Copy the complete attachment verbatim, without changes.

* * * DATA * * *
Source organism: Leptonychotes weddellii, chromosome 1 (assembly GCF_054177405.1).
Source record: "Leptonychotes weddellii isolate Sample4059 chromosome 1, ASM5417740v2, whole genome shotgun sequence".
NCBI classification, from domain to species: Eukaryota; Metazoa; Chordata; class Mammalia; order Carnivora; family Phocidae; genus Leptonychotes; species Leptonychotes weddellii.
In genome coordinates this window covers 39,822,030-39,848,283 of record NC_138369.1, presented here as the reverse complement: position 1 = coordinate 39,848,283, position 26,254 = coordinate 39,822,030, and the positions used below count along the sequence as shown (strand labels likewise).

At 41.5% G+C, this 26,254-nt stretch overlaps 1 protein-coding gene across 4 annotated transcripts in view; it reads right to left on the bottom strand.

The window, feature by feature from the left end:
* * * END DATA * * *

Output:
Source organism: Leptonychotes weddellii, chromosome 1 (assembly GCF_054177405.1).
Source record: "Leptonychotes weddellii isolate Sample4059 chromosome 1, ASM5417740v2, whole genome shotgun sequence".
NCBI classification, from domain to species: Eukaryota; Metazoa; Chordata; class Mammalia; order Carnivora; family Phocidae; genus Leptonychotes; species Leptonychotes weddellii.
In genome coordinates this window covers 39,822,030-39,848,283 of record NC_138369.1, presented here as the reverse complement: position 1 = coordinate 39,848,283, position 26,254 = coordinate 39,822,030, and the positions used below count along the sequence as shown (strand labels likewise).

At 41.5% G+C, this 26,254-nt stretch overlaps 1 protein-coding gene across 4 annotated transcripts in view; it reads right to left on the bottom strand.

The window, feature by feature from the left end: